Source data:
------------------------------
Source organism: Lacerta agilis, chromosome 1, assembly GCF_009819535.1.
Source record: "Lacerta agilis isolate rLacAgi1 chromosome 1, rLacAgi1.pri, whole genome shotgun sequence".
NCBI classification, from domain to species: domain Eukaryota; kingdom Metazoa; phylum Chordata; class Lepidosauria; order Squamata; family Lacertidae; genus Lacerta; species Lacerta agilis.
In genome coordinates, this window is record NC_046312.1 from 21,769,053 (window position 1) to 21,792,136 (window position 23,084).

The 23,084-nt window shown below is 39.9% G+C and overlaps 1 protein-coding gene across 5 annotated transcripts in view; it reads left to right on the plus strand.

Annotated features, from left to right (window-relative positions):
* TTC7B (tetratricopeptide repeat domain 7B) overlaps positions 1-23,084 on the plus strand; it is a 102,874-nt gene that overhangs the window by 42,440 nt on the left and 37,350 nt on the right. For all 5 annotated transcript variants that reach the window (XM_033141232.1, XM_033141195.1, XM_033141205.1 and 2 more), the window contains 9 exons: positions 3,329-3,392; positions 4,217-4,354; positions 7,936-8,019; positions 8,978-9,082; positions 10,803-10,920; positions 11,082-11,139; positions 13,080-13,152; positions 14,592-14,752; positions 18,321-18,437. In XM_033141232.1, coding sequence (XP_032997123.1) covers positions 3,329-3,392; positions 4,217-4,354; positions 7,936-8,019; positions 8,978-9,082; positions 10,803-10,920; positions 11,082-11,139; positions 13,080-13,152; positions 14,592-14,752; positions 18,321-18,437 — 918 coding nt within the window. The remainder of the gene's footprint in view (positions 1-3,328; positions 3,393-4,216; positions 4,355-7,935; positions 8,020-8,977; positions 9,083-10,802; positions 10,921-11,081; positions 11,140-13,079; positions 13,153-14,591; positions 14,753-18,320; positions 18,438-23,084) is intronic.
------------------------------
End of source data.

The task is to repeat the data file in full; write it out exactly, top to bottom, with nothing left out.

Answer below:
Source organism: Lacerta agilis, chromosome 1, assembly GCF_009819535.1.
Source record: "Lacerta agilis isolate rLacAgi1 chromosome 1, rLacAgi1.pri, whole genome shotgun sequence".
NCBI classification, from domain to species: domain Eukaryota; kingdom Metazoa; phylum Chordata; class Lepidosauria; order Squamata; family Lacertidae; genus Lacerta; species Lacerta agilis.
In genome coordinates, this window is record NC_046312.1 from 21,769,053 (window position 1) to 21,792,136 (window position 23,084).

The 23,084-nt window shown below is 39.9% G+C and overlaps 1 protein-coding gene across 5 annotated transcripts in view; it reads left to right on the plus strand.

Annotated features, from left to right (window-relative positions):
* TTC7B (tetratricopeptide repeat domain 7B) overlaps positions 1-23,084 on the plus strand; it is a 102,874-nt gene that overhangs the window by 42,440 nt on the left and 37,350 nt on the right. For all 5 annotated transcript variants that reach the window (XM_033141232.1, XM_033141195.1, XM_033141205.1 and 2 more), the window contains 9 exons: positions 3,329-3,392; positions 4,217-4,354; positions 7,936-8,019; positions 8,978-9,082; positions 10,803-10,920; positions 11,082-11,139; positions 13,080-13,152; positions 14,592-14,752; positions 18,321-18,437. In XM_033141232.1, coding sequence (XP_032997123.1) covers positions 3,329-3,392; positions 4,217-4,354; positions 7,936-8,019; positions 8,978-9,082; positions 10,803-10,920; positions 11,082-11,139; positions 13,080-13,152; positions 14,592-14,752; positions 18,321-18,437 — 918 coding nt within the window. The remainder of the gene's footprint in view (positions 1-3,328; positions 3,393-4,216; positions 4,355-7,935; positions 8,020-8,977; positions 9,083-10,802; positions 10,921-11,081; positions 11,140-13,079; positions 13,153-14,591; positions 14,753-18,320; positions 18,438-23,084) is intronic.